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Erich, thank you for the quotes from Dr. Peikoff and Miss Rand. I never argue against religion as such. All that happens is what we are seeing right now: the knee-jerk response from religious people against the sneers from secularists and atheists (those two are now nearly always conflated). There is no philosophic argument being given on either side, but plenty of mud is being thrown, especially by the secularists and atheists. This causes people to paint all secularists and atheists with the same brush, which means that the mountain of false alternatives just grows. Besides, the relativist ethical wasteland of today's secularists and atheists is such that I can hardly blame religionists for battling against them as fiercely as possible.

And this is the last time I will type "secularists and atheists" so many times in one paragraph. Promise. :)

One ought never to merely rip up another person's foundation. It is proper only to provide them with a better alternative so that they can make the choice to do it themselves--as, in reality, only they can.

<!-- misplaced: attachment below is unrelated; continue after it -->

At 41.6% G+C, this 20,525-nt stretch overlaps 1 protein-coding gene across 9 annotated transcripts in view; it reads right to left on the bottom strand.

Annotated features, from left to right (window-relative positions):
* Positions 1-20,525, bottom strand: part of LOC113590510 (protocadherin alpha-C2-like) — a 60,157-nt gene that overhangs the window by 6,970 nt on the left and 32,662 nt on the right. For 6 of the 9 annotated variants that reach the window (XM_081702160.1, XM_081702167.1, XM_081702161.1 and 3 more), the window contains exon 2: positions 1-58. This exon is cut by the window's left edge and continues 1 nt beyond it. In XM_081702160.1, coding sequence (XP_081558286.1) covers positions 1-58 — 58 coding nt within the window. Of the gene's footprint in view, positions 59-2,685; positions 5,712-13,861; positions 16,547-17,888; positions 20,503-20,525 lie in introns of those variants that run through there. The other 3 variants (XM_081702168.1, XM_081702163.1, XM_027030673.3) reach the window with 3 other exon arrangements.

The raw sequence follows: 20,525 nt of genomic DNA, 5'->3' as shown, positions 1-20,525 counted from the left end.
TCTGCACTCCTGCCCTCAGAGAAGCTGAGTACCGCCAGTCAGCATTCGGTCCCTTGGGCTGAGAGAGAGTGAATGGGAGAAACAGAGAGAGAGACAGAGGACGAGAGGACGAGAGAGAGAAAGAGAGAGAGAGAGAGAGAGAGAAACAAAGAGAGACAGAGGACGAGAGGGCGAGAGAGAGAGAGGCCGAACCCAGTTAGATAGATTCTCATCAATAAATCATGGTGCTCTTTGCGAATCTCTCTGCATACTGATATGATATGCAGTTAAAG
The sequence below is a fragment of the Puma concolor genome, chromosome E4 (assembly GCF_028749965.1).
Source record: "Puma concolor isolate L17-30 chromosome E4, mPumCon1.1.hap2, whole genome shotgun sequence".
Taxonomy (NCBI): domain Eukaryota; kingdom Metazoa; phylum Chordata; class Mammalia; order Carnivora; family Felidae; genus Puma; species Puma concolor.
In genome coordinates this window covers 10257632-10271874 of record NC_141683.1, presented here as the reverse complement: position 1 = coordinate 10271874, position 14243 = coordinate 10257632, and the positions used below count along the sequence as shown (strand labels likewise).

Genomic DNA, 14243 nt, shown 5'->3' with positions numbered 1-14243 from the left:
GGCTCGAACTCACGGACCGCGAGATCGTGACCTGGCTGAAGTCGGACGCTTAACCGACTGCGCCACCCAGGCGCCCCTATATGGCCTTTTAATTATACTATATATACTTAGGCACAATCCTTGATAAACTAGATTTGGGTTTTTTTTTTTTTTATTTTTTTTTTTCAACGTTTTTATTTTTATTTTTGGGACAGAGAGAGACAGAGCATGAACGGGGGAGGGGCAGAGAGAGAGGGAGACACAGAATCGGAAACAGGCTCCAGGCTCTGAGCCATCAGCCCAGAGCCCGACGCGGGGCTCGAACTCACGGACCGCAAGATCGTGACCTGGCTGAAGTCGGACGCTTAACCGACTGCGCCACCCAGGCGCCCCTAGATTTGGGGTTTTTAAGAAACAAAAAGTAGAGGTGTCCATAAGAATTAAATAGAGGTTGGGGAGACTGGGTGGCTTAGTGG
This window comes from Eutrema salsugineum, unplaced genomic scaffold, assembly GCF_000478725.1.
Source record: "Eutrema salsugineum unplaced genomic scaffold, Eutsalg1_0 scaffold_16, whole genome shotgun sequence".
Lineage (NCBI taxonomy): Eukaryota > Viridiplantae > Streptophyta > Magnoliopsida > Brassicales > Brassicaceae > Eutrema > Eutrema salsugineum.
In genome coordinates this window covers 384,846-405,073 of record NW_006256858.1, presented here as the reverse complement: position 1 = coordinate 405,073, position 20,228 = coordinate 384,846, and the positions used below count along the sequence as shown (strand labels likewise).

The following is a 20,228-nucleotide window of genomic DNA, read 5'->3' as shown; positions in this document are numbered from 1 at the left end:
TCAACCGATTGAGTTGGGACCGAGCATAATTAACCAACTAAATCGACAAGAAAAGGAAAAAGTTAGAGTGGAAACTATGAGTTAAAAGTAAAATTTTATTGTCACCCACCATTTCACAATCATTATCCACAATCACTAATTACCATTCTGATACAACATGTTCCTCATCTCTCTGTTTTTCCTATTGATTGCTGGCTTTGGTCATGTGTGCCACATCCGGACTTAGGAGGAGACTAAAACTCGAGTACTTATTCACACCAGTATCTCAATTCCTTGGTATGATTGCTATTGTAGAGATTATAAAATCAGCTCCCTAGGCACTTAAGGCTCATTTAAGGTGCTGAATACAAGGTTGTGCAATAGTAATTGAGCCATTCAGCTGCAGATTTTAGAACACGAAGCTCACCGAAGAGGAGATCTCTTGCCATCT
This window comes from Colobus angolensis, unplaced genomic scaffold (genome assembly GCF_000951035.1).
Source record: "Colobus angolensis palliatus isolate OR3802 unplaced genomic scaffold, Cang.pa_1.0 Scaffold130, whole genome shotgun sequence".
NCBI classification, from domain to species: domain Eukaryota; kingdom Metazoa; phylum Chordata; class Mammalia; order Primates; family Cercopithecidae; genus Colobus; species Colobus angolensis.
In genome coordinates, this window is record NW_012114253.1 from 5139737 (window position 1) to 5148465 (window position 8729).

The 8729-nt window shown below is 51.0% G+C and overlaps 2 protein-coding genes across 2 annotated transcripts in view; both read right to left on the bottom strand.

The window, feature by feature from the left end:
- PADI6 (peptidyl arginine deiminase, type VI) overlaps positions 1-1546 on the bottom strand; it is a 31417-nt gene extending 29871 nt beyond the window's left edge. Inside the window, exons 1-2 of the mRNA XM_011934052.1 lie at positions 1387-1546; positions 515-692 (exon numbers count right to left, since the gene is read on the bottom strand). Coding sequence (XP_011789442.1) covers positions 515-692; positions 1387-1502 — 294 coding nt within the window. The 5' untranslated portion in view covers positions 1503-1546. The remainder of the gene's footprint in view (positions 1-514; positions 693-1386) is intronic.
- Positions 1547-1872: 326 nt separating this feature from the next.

That pertains to both method and goals. Even if someone is convinced to become an atheist that is not a positive position and it doesn't say anything about what he then stands for, which can be worse. It doesn't even imply that he is necessarily an advocate of reason (which many religionists can, in many realms, still be better at).

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Even if someone is convinced to become an atheist that is not a positive position and it doesn't say anything about what he then stands for, which can be worse. It doesn't even imply that he is necessarily an advocate of reason (which many religionists can, in many realms, still be better at).

That is a problem, which is why I'd like to see an anti-religion book written by somebody who can work in where each of religion's supposed answers have actual reality based answers (and why the rational answer leads to life, religion's to death.) Well, in a way that's Atlas Shrugged ...

The problem with Hitchens for example is that he has no explicitly defined decent philosophy to answer religion.

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It's probable that the best venue for Objectivist professional intellectuals today is in secular private schools, not ones with a religious mission. I really can't see the rationale for ever having approached a religiously based school to support Objectivists, it makes absolutely no sense to me. It's like Jews going to a neo-Nazi school to ask for jobs. If the school has anyone with any sense to investigate what Objectivism is actually about, they'll understand that the spread of Objectivism will help to destroy faith, altruism, and religion generally.